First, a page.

|OVERWEIGHT | Carrying too much weight is not just
unhealthy - it can cause infertility|
Like many women, Tracy Fell would
like to shed a few pounds. But unlike most women, itís not just a
question of vanity, itís a question of fertility.
Tracy has been diagnosed as having polycystic ovary syndrome,
or PCOS, a condition strongly linked to carrying excess weight.
Too much fat in the abdominal cavity can lead to insulin
resistance, which causes a whole set of problems, most obviously diabetes
in later life. But it can also cause women to become infertile.
Tracy's weight probably prevented her from becoming naturally
pregnant when she and her husband were trying for their second child.
mask monitors breathing and can calculate the amount of calories used
Loosing weight can be difficult enough, but the genetics
are also stacked against her. Tracy's mum and other family members are
also overweight, but there is hope in sight.
At Derriford Hospital patients are given advice on how
to manage their weight. Thankfully, PCOS is treatable - and reversible.
Terry Wilkins and his team have been investigating this
problem as part of the Earlybird research project into diabetes.
As part of the study, they measured the waists of women
who already had children - and those of women who were infertile. They
found waist measurement was crucial.
|Polycystic Ovarian Syndrome|
Polycystic Ovarian Syndrome is a health condition
linked with hormonal imbalances and insulin resistance
Symptoms can range from:
irregular or non-existent periods
excess body and facial hair
increased tendency to faint
Between 5% and 7% of women are thought to have
The disease was first recognised in 1935
"All the mothers had a waist measurement below 110cms,
whereas 10 per cent of the women attending a fertility clinic had a waist
that was more than 110cms," says Terry.
"In a way it tells us what we already know - that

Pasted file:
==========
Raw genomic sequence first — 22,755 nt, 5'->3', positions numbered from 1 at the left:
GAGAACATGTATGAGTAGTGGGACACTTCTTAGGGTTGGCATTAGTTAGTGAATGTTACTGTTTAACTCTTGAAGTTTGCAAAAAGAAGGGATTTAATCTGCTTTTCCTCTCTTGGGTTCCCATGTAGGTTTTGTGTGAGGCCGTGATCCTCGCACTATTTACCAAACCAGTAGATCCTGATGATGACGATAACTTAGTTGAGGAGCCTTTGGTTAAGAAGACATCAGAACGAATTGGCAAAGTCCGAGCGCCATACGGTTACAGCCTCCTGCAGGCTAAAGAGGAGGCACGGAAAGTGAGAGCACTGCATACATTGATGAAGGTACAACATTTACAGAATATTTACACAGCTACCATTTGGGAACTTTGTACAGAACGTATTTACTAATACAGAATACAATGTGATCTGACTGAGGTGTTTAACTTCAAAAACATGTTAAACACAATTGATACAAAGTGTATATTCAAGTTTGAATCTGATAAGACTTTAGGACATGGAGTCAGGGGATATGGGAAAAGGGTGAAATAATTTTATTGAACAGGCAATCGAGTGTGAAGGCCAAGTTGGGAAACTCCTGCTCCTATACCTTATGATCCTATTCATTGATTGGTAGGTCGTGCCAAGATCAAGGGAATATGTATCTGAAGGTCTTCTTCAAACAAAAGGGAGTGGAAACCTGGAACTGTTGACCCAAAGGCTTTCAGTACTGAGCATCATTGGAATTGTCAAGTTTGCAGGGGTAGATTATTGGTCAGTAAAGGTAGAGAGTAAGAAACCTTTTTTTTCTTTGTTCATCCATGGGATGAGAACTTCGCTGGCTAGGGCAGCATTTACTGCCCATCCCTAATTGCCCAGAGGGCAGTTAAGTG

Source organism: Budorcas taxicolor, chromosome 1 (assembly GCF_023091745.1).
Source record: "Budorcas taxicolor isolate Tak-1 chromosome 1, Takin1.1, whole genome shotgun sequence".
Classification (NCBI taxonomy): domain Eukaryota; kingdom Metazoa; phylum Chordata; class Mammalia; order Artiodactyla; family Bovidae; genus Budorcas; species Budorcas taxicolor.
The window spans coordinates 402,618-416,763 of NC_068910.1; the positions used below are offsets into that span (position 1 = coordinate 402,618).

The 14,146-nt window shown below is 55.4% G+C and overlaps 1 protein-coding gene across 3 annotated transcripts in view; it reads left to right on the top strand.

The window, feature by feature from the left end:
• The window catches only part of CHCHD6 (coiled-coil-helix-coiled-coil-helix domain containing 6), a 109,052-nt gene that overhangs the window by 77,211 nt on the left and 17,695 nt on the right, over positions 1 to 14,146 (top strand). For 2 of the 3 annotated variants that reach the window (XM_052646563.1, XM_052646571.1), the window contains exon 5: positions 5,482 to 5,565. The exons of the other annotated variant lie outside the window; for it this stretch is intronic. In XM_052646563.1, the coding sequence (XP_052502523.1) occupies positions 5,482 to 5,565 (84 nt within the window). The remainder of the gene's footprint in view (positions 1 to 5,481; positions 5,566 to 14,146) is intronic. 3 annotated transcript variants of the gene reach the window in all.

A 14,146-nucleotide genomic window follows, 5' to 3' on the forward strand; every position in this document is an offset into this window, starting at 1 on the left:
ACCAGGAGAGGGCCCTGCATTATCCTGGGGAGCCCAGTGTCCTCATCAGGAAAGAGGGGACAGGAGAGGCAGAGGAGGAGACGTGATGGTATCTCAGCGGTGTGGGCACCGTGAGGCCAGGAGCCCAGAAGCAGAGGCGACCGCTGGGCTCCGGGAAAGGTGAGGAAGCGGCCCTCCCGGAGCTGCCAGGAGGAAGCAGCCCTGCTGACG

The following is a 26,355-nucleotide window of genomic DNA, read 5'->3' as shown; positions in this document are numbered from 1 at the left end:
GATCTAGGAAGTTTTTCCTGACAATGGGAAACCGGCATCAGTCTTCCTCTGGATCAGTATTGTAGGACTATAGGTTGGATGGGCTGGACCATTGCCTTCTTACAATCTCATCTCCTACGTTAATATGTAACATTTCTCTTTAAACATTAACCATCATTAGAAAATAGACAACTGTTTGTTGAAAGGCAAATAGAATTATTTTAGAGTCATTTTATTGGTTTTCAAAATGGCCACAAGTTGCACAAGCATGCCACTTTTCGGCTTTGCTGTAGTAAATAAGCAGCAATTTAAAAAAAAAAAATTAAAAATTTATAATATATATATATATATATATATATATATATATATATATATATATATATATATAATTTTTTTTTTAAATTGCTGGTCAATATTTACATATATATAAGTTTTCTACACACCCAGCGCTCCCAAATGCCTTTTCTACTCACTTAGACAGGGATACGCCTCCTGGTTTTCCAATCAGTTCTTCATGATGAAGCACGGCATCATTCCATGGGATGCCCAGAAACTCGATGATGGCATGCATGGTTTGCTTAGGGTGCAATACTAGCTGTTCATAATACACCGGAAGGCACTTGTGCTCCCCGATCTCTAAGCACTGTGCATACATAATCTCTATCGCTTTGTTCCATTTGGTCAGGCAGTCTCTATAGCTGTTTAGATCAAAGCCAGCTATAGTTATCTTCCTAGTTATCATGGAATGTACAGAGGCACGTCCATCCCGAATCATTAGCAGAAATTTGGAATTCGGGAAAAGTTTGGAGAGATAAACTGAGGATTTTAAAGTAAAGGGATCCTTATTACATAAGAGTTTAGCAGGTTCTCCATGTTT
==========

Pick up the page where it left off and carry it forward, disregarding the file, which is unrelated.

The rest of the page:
weight is linked to infertility - but now we can put a value on that and
say that above 110cms, you are very unlikely to conceive."
Of course not every overweight woman is infertile.
"Genetics has got a part to play in this," continues Terry.
"If you inherit and apple shape you are more likely to have this problem
as well as all the others for example, heart disease."
But of course the other big factor is lifestyle.
"Nutritionalists tell us that the real change of the
past 25 years has not been in the amount of food we eat but with the amount
of exercise we take," explains Terry. "We need to go back to
having a more healthy lifestyle."
The problem starts in childhood, video games, lack of
PE at school and bad diets. That's why Terry and his team are studying
300 so far healthy children, to try and see how early the seeds of obesity
and diabetes are sown.
|The problem is
not how heavy an individual is, it is where the weight is carried|
For parents, filling in the study's questionnaire, it
can be a shock. "I never realised how much my daughter ate and how little
exercise she did till I joined this study," reveals one parent. "You almost
feel tempted to lie because itís so awful."
Childhood weight gain
"We believe the seeds are sown in childhood," says Terry.
"Its society's problem. The government has got to do something about this
because the problem is getting worse and its going to cost the NHS a fortune."
But some patients find it difficult to lose weight and
have to be helped by drugs which control their diabetes and start them
Treatment from a fertility clinic to control Tracy's insulin
resistance allowed her to fall pregnant with her second child, Rowan.
But this does nothing to cure the underlying problem.
and his team are studying the eating habits and activity of 300 children|
"There are medications which can reduce insulin resistance
chemically without a reduction in weight. Now that's not a good thing
because being pregnant and overweight is a danger to the pregnancy itself,"
"But a large proportion of these women find that
they are just not able to lose the weight despite the one thing they want
more than anything in life is a pregnancy and a child," continues Terry.
"The prediction has to be that the problem can only
get worse if women in increasing numbers get fatter. That means longer
queues at the fertility clinic and the fertility clinics won't be able
to handle it."
"I've tried diet after diet after diet," says Tracy.
"I've tried the book-based diet, Slimfast, WeightWatchers, Slimming World.
I've done everything its possible to do - but even though it may have
caused my problems with conceiving, the one thing it boils down to is
lack of willpower."